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Arrival of highly pathogenic avian influenza H5 viruses in Europe

Monday 09 Nov 20
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Ron Fouchier
Professor
Erasmus Universitair Medisch Centrum Rotterdam

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Martin Beer
Professor
Friedrich Loeffler Institut - Bundesforschungsinstitut Fuer
The first new arrivals of H5 highly pathogenic avian influenza (HPAI) viruses in the 2020-2021 winter in Europe have been detected. Scientists in WP06 from VEO are working together to yield novel scientific insights in the spread of highly pathogenic avian influenza.

The first new arrivals of H5 highly pathogenic avian influenza (HPAI) viruses in the 2020-2021 winter in Europe have been detected. Highly pathogenic avian influenza viruses of the H5N8 and H5N1 subtypes were first detected in the Netherlands in October 2020 by scientists from Wageningen Bio-veterinary Research in Lelystad and Erasmus MC in Rotterdam. In early November, related HPAI H5 viruses were reported in Germany by the Friedrich-Loeffler-Institut Greifswald (HPAIV H5N8 and H5N5), and in the United Kingdom by the Animal and Plant Health Agency Weybridge (HPAIV H5N8).

VEO scientists were already on high alert for the arrival of the viruses because of reports on outbreaks in the Russian Federation and Kazakhstan over the summer. Previously, scientists from COMPARE/VEO initiated the Global Consortium for H5N8 and Related Influenza Viruses to investigate the role of migratory wild birds in the global spread of avian influenza H5N8 in 2014/2015 (Science 354:213-7, 2016), pointing to Russia as a potential site from which early warning signals may be expected. Subsequently, the consortium investigated the spread of multiple reassortants during the 2016/2017 H5 avian influenza epidemic in Eurasia (Proc Natl Acad Sci U S A 117:20814-25, 2020), which is again relevant this year, because of the diversity of viruses detected.

The first virus detections concerned H5N8 viruses that were closely related to viruses from Kazakhstan, pointing towards autumn bird migration from eastern Europe and Asia as a source for the virus. This virus was found in dead wild birds and wild birds caught alive, and subsequently also in poultry. The outbreak is associated with substantial mortality in a wide range of wild bird species, including waterfowl, shorebirds, and raptors. H5N1 viruses were also detected in wild birds in The Netherlands, starting from October 16. These viruses have HA and MP genes related to the H5N8 viruses, but the other genes of these viruses appear to originate from other avian influenza virus lineages circulating in Eurasia and that appear to have been undetected for quite some time. Following these events, yet another reassortant, of the H5N5 subtype, was detected in Germany.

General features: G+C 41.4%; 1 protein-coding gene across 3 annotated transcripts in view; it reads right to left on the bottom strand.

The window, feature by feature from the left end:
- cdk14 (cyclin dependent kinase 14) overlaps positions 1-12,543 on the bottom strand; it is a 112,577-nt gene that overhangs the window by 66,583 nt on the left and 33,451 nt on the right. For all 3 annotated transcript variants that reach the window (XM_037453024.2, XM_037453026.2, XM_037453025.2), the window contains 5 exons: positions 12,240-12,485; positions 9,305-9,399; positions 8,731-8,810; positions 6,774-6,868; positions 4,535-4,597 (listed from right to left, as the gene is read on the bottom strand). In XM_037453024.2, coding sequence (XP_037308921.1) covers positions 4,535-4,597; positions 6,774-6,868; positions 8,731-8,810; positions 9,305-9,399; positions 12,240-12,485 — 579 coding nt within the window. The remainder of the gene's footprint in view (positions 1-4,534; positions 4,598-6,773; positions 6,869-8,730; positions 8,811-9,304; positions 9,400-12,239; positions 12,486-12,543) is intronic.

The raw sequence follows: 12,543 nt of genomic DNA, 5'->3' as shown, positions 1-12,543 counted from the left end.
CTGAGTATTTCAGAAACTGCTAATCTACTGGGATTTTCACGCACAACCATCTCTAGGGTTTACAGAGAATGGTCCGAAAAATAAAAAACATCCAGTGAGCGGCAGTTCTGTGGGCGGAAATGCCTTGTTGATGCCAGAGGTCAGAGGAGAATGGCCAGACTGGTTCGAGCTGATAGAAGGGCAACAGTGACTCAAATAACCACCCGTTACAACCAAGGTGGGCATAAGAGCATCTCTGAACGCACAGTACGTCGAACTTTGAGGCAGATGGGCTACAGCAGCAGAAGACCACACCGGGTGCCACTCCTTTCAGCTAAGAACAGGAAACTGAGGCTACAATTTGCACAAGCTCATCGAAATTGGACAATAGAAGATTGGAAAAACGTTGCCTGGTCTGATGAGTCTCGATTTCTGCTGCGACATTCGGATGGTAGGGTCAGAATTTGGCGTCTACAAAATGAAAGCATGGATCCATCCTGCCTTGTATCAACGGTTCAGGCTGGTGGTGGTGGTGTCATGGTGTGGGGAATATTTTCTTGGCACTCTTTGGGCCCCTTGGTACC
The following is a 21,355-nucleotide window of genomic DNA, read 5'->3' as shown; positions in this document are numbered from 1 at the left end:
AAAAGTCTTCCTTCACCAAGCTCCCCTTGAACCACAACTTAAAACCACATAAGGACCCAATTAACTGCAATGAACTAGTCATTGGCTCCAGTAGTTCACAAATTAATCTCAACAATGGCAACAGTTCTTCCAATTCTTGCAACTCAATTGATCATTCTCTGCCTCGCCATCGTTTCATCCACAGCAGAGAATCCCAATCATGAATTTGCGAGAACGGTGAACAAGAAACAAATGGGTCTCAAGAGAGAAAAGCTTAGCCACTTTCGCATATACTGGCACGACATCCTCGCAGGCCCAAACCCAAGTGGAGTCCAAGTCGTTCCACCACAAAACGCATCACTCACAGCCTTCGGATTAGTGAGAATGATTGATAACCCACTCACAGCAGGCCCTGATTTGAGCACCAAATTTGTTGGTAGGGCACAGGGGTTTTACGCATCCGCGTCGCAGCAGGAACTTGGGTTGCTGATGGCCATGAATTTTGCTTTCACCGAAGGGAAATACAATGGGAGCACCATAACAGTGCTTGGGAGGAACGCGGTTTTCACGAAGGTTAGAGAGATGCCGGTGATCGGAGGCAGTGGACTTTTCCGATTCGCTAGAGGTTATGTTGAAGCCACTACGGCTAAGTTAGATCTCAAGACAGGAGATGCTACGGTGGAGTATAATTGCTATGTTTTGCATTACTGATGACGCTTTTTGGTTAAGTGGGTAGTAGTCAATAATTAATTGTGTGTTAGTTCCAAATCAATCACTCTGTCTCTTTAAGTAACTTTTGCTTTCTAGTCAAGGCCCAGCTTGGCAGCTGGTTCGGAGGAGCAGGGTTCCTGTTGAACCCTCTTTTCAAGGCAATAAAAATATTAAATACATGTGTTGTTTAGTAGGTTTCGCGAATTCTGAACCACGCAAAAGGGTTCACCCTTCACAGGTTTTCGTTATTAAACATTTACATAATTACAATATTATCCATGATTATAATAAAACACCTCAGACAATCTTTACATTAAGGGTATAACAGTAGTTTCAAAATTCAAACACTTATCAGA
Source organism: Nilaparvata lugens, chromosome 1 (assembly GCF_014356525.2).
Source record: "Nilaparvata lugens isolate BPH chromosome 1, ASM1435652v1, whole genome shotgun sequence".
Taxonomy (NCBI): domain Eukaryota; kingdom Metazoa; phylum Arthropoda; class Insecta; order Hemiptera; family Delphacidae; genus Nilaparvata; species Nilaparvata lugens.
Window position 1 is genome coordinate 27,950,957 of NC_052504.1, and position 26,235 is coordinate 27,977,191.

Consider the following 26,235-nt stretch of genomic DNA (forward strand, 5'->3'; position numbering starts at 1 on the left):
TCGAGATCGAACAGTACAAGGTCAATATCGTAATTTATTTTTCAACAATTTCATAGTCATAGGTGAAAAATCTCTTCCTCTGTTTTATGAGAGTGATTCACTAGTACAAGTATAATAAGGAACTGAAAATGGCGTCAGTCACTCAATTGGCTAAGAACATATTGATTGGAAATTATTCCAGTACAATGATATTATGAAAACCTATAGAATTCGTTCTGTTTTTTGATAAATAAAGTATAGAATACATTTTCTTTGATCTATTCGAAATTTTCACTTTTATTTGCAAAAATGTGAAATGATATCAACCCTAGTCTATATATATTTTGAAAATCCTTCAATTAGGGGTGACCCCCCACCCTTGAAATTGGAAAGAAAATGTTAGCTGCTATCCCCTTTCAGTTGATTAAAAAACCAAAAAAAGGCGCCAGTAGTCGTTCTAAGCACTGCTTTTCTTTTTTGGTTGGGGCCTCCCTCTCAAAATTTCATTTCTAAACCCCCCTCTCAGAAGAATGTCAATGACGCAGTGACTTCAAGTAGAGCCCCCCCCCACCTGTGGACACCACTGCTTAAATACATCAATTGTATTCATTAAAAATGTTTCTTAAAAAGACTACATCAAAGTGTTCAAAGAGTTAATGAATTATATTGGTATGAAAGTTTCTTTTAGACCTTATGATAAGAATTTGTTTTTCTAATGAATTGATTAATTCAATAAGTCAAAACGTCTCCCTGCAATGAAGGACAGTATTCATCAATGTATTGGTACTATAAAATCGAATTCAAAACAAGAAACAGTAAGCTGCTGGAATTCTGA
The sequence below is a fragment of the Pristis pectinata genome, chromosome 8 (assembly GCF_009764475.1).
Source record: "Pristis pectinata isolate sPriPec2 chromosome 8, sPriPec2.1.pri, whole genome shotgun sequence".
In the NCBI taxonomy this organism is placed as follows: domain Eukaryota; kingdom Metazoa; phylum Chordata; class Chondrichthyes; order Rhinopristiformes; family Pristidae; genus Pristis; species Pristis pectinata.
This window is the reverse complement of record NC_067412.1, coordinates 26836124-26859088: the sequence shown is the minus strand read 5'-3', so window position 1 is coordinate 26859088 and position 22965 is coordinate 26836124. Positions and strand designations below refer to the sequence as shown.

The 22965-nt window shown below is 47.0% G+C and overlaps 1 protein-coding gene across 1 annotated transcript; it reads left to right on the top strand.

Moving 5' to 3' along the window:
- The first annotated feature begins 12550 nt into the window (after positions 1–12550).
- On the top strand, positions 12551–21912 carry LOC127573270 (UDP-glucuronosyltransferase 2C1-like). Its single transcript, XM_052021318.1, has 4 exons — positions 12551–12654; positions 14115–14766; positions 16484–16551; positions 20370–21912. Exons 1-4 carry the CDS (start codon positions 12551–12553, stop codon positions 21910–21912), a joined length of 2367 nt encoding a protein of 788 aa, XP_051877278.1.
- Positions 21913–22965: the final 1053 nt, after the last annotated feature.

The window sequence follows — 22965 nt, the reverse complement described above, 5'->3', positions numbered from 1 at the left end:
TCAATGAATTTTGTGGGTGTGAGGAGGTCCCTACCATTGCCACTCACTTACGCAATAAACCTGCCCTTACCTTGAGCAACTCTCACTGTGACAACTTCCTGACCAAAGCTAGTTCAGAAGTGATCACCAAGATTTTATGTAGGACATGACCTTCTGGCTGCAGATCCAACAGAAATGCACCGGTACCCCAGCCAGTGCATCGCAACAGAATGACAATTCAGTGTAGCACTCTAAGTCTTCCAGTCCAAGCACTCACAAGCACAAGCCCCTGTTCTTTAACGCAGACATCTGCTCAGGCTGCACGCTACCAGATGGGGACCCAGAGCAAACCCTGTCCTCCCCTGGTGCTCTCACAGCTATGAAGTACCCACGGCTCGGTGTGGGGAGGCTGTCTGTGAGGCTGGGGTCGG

VEO scientists Thijs Kuiken, Ron Fouchier, Martin Beer and Mark Wooolhouse have called upon scientists around the globe to join them again in a Global Consortium for H5N8 and Related Influenza Viruses to share virus sequence data and associated metadata via INSDC, GISAID or other databases without delays. Hopefully this collaborative study will again yield novel scientific insights in the spread of highly pathogenic avian influenza.

In the VEO project, this work is being done under Work Package 06, Zoonotic Wildlife Use Case Scenario.

This WP is aimed at Project objective 6 - To test and evaluate the VEO system in a zoonotic wildlife disease use case scenario. The main aim of this ZOWI scenario is to substantially improve the prediction of incursion and spread of HPAIV, USUV, and WNV via wild birds in Europe, as well as to assess the risk in real time of the zoonotic and pathogenic potential of emerging virus strains. The key questions of WP 06 are:

1. Can we predict and inform control of the incursion and spread of zoonotic avian viruses by sophisticated predictive analytics combining big-data surveillance and molecular sources?

2. Can we assess the zoonotic and pathogenic risk of zoonotic avian viruses in real-time by use of a fieldable high-throughput sequencing assay?

3. Can we identify the key wild bird species acting as reservoirs or long-distance carriers of zoonotic avian viruses in Europe by a combination of tools developed in VEO for molecular and serological surveillance?


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https://www.veo-europe.eu/news/Nyhed?id=%7B2C91FF48-1D8D-4464-B4C7-6F47E6183C63%7D
23 JULY 2021